Four rescue systems compared

Emergency Response

Rescatux for Complex Tasks

The final rescue system to discuss is Rescatux (Figure 4) [7], which differs from the others by catering to beginners, unlike Grml and SystemRescueCd. Therefore, Rescatux is not meant to be a comprehensive recovery tool for server administrators facing an emergency. Instead, Rescatux aims to make it as easy as possible for users to get their broken Linux desktop installations up and running again.

Figure 4: Rescatux is the surprise in the test: Rescapp is oriented toward inexperienced users and performs many tasks with just a few clicks.

Whereas Knoppix essentially provides all the tools you need to resuscitate a broken desktop Linux, albeit with a bit of sysadmin experience to use the tools appropriately, Rescatux boots into Rescapp, a GUI that displays various buttons for diagnosing and fixing common system problems. For example, you can rewrite GRUB to the bootloader (Figure 5) or enforce a filesystem check.

Figure 5: Rescapp formulates clear questions for users who are not professional administrators and sets up GRUB based on the answers.

The list of functions that Rescatux combines in Rescapp is impressive. Above all, however, it is a tool for repairing broken GRUB installations. The development of Rescapp was initiated by the change from GRUB 1, which let you switch to a command line if the originally installed GRUB was faulty, to GRUB 2, which does not: You must have a running Linux system to repair a broken GRUB 2. With Rescapp, you retain the capability to restore GRUB.

After Rescatux boots, Rescapp automatically opens in the LXDE desktop; clicking the Grub (+) line unfolds the restore menu for the Linux bootloader.

Clicking Restore Grub takes the user directly to a wizard: In the first step, the wizard asks which operating system you want to display as an entry in the GRUB configuration. The tool is based on Debian and uses the os-prober application, which is part of the Debian installer, in the background.

In the next step of the wizard, the user specifies the disk on which the bootloader should be installed before specifying the order of the disks in the final step (a new is created from this information in the background). A final click sets the Rescapp mechanism in motion. GRUB should then execute on the system as usual.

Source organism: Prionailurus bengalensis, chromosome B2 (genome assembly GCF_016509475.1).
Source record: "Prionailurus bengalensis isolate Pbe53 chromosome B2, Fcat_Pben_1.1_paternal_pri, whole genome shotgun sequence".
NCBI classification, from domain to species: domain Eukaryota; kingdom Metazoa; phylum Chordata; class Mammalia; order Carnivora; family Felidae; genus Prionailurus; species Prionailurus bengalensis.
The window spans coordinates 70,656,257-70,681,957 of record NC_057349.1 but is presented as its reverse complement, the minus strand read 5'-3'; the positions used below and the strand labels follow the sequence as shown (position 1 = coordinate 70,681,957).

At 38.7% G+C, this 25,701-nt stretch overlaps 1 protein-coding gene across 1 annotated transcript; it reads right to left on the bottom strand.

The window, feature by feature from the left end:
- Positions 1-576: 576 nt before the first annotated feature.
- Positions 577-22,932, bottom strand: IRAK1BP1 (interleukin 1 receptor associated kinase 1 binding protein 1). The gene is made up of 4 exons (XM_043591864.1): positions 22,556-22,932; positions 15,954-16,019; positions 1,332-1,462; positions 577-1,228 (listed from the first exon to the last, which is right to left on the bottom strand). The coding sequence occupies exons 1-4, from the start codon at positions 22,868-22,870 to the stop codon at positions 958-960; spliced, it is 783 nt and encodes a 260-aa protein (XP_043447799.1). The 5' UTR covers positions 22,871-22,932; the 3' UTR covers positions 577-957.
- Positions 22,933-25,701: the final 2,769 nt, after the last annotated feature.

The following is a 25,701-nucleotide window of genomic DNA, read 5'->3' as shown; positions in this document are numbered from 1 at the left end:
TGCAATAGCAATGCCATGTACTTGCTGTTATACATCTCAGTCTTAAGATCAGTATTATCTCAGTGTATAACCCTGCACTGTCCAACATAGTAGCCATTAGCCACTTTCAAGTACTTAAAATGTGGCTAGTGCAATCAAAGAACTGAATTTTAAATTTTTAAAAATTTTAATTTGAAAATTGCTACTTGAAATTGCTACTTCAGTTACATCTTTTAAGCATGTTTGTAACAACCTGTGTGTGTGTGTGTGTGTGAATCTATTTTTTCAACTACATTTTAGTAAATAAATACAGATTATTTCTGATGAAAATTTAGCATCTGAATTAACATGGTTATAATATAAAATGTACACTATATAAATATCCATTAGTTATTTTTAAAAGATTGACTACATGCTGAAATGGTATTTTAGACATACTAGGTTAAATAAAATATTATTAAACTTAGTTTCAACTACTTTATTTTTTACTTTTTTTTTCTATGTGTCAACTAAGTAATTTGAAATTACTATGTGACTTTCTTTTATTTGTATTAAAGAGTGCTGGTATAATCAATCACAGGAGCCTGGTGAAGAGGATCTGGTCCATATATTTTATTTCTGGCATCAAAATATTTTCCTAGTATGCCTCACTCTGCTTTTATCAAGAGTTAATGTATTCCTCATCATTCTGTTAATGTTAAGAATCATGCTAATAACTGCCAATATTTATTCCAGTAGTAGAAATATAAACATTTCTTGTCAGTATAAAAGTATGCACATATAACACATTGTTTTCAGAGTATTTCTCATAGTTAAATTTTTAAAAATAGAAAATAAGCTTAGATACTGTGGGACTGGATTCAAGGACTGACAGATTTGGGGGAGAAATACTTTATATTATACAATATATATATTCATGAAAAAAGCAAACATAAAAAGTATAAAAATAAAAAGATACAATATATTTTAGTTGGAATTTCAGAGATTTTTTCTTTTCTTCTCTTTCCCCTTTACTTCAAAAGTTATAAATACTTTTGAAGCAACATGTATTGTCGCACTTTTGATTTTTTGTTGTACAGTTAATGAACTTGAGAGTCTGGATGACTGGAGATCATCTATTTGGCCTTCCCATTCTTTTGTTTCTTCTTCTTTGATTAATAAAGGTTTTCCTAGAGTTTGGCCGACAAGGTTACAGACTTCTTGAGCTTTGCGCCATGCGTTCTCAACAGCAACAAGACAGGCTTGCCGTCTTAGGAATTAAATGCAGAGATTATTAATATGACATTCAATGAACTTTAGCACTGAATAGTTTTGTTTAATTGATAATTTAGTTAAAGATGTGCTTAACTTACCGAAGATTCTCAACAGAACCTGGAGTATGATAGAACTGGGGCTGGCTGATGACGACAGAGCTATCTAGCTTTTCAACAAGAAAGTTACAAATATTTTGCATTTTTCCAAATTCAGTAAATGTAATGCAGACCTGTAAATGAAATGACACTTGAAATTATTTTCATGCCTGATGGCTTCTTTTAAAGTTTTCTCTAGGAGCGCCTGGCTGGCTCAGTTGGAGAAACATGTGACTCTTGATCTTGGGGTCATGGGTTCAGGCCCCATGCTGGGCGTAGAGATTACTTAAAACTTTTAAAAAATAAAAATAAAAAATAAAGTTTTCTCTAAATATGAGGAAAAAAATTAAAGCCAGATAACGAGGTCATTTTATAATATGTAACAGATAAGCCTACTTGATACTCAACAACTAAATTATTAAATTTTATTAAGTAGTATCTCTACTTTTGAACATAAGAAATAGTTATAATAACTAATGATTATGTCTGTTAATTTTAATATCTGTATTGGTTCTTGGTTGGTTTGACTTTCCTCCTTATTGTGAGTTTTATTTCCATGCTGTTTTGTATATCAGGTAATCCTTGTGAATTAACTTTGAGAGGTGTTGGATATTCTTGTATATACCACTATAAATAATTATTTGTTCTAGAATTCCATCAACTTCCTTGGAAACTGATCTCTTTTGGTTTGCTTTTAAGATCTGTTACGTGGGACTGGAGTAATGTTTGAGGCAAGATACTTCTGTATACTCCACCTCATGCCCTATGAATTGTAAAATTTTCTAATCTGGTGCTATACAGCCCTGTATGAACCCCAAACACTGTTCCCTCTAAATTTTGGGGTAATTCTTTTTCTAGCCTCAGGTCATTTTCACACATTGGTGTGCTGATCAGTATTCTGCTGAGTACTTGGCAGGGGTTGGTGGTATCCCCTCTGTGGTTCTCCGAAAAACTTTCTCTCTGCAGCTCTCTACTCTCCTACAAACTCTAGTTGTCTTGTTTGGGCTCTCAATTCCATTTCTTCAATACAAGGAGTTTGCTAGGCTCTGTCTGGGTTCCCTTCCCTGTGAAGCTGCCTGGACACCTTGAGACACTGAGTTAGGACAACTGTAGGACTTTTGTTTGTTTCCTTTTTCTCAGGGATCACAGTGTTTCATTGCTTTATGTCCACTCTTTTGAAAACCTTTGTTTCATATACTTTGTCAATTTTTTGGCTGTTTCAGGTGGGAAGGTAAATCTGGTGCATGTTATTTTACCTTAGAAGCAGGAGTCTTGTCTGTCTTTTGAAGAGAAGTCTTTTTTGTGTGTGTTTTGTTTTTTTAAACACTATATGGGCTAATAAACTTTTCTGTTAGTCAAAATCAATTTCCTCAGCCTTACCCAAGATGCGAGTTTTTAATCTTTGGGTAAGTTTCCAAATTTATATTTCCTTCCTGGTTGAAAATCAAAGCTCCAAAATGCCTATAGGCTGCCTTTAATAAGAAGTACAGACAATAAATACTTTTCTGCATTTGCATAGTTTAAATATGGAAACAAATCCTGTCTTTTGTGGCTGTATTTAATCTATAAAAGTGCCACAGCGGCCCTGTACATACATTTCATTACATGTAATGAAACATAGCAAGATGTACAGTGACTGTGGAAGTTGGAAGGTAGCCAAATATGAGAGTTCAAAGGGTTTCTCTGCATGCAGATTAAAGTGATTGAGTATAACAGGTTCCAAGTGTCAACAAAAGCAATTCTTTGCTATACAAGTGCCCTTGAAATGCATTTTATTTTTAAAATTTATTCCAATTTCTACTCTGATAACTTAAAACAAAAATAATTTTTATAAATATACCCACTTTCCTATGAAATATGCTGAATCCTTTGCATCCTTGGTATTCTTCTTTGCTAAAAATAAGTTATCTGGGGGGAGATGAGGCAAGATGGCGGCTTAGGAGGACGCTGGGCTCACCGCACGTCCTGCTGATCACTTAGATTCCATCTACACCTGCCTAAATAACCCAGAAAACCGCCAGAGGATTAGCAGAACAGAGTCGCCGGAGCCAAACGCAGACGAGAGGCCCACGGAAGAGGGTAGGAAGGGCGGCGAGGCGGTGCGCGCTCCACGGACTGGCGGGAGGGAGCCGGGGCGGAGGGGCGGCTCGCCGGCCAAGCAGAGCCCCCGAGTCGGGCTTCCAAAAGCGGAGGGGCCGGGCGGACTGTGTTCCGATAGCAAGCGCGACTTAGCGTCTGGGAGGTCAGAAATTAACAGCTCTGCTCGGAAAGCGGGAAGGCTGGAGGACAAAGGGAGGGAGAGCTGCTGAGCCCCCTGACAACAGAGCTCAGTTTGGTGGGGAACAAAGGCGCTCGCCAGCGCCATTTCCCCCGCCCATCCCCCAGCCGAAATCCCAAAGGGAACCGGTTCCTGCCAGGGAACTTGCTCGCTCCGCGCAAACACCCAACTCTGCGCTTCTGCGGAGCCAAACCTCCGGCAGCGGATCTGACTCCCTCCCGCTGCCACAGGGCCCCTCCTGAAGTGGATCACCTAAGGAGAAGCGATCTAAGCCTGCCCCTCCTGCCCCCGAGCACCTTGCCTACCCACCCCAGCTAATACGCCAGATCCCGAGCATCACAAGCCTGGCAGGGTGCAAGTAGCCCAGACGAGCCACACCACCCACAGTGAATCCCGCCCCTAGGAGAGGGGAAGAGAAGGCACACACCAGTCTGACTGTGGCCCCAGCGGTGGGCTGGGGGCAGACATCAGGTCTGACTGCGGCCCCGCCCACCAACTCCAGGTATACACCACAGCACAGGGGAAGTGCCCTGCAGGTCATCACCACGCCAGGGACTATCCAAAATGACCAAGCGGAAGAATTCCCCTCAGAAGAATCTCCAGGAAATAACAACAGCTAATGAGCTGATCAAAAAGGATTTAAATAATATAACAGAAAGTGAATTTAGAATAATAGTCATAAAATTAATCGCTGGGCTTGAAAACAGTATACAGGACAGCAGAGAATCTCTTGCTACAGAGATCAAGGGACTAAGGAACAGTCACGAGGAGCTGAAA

Linux, but Not Just

In addition to handling all sorts of GRUB commands, current versions of Rescatux can force a filesystem check (including ext4 and XFS), change the root password, and regenerate an accidentally deleted sudoers file. Various tools for experts include GParted for disk partitioning or extundelete at the command line for recovering accidentally deleted files.

Some important commands cater to Windows systems. For example, anyone who wipes out the Windows MBR while setting up a dual-boot setup can restore it using the Rescatux CD. Rescapp also changes the administrator password on Windows systems, and it is even possible to add a Windows user to the administrator role. If you accidentally lock your Windows account, you can solve that problem in the Windows section. The most current Windows functions are still listed as beta in the tool's documentation – which means the developers cannot guarantee that they will work properly. Although the Rescatux approach might seem unusual at first glance, on closer inspection, the rescue system demonstrated its usefulness.

Rescatux is not suitable for administrators working on servers in the data center. Grml, Knoppix, or SystemRescueCd are best used by this group. Rescatux is more oriented toward inexperienced users who just want to use their broken Linux installations again.


A review of current rescue systems reveals great diversity. Grml clearly positions itself in the server section; Rescatux, on the other hand, is ideal for desktop system users. SystemRescueCd holds the middle ground, offering graphics, but it also works satisfactorily on servers. Knoppix is a special, but useful, case if the 4.7GB download doesn't pose a problem, The comprehensive desktop system has all the server recovery trimmings you could imagine.

The Author

Martin Gerhard Loschwitz works as a cloud architect at SysEleven GmbH in Berlin, Germany. He focuses on distributed storage, software-defined networking, and OpenStack. He enjoys bowling in his spare time.

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